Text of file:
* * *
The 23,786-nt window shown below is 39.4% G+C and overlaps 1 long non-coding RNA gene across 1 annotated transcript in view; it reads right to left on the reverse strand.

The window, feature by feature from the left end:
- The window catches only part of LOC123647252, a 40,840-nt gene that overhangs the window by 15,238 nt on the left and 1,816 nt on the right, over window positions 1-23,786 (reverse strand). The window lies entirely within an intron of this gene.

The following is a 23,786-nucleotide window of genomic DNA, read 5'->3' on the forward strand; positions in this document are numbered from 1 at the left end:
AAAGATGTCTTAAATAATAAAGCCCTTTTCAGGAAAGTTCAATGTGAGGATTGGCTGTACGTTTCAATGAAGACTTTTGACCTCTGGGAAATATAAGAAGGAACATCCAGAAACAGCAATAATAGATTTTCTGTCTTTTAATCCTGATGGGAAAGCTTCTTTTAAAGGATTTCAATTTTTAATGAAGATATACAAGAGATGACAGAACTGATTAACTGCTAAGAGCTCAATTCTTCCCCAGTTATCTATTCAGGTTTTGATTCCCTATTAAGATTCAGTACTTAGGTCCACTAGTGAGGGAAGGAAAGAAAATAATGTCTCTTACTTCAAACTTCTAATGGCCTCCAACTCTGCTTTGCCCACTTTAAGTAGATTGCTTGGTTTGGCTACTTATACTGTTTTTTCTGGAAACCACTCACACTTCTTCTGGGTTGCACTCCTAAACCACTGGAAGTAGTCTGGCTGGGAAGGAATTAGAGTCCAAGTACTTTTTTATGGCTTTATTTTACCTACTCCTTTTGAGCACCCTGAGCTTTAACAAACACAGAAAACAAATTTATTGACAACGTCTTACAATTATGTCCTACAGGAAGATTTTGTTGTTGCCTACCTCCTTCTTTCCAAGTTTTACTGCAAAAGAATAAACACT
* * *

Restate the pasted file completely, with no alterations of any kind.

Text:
The 23,786-nt window shown below is 39.4% G+C and overlaps 1 long non-coding RNA gene across 1 annotated transcript in view; it reads right to left on the reverse strand.

The window, feature by feature from the left end:
- The window catches only part of LOC123647252, a 40,840-nt gene that overhangs the window by 15,238 nt on the left and 1,816 nt on the right, over window positions 1-23,786 (reverse strand). The window lies entirely within an intron of this gene.

The following is a 23,786-nucleotide window of genomic DNA, read 5'->3' on the forward strand; positions in this document are numbered from 1 at the left end:
AAAGATGTCTTAAATAATAAAGCCCTTTTCAGGAAAGTTCAATGTGAGGATTGGCTGTACGTTTCAATGAAGACTTTTGACCTCTGGGAAATATAAGAAGGAACATCCAGAAACAGCAATAATAGATTTTCTGTCTTTTAATCCTGATGGGAAAGCTTCTTTTAAAGGATTTCAATTTTTAATGAAGATATACAAGAGATGACAGAACTGATTAACTGCTAAGAGCTCAATTCTTCCCCAGTTATCTATTCAGGTTTTGATTCCCTATTAAGATTCAGTACTTAGGTCCACTAGTGAGGGAAGGAAAGAAAATAATGTCTCTTACTTCAAACTTCTAATGGCCTCCAACTCTGCTTTGCCCACTTTAAGTAGATTGCTTGGTTTGGCTACTTATACTGTTTTTTCTGGAAACCACTCACACTTCTTCTGGGTTGCACTCCTAAACCACTGGAAGTAGTCTGGCTGGGAAGGAATTAGAGTCCAAGTACTTTTTTATGGCTTTATTTTACCTACTCCTTTTGAGCACCCTGAGCTTTAACAAACACAGAAAACAAATTTATTGACAACGTCTTACAATTATGTCCTACAGGAAGATTTTGTTGTTGCCTACCTCCTTCTTTCCAAGTTTTACTGCAAAAGAATAAACACT